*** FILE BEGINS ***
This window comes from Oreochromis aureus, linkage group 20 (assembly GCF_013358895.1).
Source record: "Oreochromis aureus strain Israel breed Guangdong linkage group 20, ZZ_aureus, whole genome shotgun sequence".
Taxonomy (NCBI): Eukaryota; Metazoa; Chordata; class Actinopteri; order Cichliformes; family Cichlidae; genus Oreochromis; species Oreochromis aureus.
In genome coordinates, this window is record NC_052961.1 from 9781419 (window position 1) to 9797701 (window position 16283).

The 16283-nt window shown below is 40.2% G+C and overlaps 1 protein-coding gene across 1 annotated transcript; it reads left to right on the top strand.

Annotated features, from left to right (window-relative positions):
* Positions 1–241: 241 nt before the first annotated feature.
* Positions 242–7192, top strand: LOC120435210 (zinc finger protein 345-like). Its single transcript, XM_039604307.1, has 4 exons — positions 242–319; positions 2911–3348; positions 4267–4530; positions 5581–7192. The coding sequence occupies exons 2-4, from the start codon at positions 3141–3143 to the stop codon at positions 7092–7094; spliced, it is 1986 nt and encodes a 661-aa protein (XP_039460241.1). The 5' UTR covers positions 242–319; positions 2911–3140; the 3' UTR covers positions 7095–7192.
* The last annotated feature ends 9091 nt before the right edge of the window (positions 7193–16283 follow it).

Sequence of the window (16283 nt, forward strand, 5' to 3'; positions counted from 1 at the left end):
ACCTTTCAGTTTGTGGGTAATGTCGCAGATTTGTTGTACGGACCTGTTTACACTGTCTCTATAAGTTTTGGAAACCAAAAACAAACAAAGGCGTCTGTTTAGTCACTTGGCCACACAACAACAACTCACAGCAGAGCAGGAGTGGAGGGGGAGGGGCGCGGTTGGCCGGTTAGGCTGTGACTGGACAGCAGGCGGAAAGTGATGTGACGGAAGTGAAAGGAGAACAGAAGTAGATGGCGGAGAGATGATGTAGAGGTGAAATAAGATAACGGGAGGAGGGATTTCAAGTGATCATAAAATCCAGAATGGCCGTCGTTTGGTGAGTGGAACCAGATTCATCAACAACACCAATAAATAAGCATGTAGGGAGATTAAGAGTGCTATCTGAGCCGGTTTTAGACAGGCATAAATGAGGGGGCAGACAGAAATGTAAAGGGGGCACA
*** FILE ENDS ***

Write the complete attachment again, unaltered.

This window comes from Oreochromis aureus, linkage group 20 (assembly GCF_013358895.1).
Source record: "Oreochromis aureus strain Israel breed Guangdong linkage group 20, ZZ_aureus, whole genome shotgun sequence".
Taxonomy (NCBI): Eukaryota; Metazoa; Chordata; class Actinopteri; order Cichliformes; family Cichlidae; genus Oreochromis; species Oreochromis aureus.
In genome coordinates, this window is record NC_052961.1 from 9781419 (window position 1) to 9797701 (window position 16283).

The 16283-nt window shown below is 40.2% G+C and overlaps 1 protein-coding gene across 1 annotated transcript; it reads left to right on the top strand.

Annotated features, from left to right (window-relative positions):
* Positions 1–241: 241 nt before the first annotated feature.
* Positions 242–7192, top strand: LOC120435210 (zinc finger protein 345-like). Its single transcript, XM_039604307.1, has 4 exons — positions 242–319; positions 2911–3348; positions 4267–4530; positions 5581–7192. The coding sequence occupies exons 2-4, from the start codon at positions 3141–3143 to the stop codon at positions 7092–7094; spliced, it is 1986 nt and encodes a 661-aa protein (XP_039460241.1). The 5' UTR covers positions 242–319; positions 2911–3140; the 3' UTR covers positions 7095–7192.
* The last annotated feature ends 9091 nt before the right edge of the window (positions 7193–16283 follow it).

Sequence of the window (16283 nt, forward strand, 5' to 3'; positions counted from 1 at the left end):
ACCTTTCAGTTTGTGGGTAATGTCGCAGATTTGTTGTACGGACCTGTTTACACTGTCTCTATAAGTTTTGGAAACCAAAAACAAACAAAGGCGTCTGTTTAGTCACTTGGCCACACAACAACAACTCACAGCAGAGCAGGAGTGGAGGGGGAGGGGCGCGGTTGGCCGGTTAGGCTGTGACTGGACAGCAGGCGGAAAGTGATGTGACGGAAGTGAAAGGAGAACAGAAGTAGATGGCGGAGAGATGATGTAGAGGTGAAATAAGATAACGGGAGGAGGGATTTCAAGTGATCATAAAATCCAGAATGGCCGTCGTTTGGTGAGTGGAACCAGATTCATCAACAACACCAATAAATAAGCATGTAGGGAGATTAAGAGTGCTATCTGAGCCGGTTTTAGACAGGCATAAATGAGGGGGCAGACAGAAATGTAAAGGGGGCACA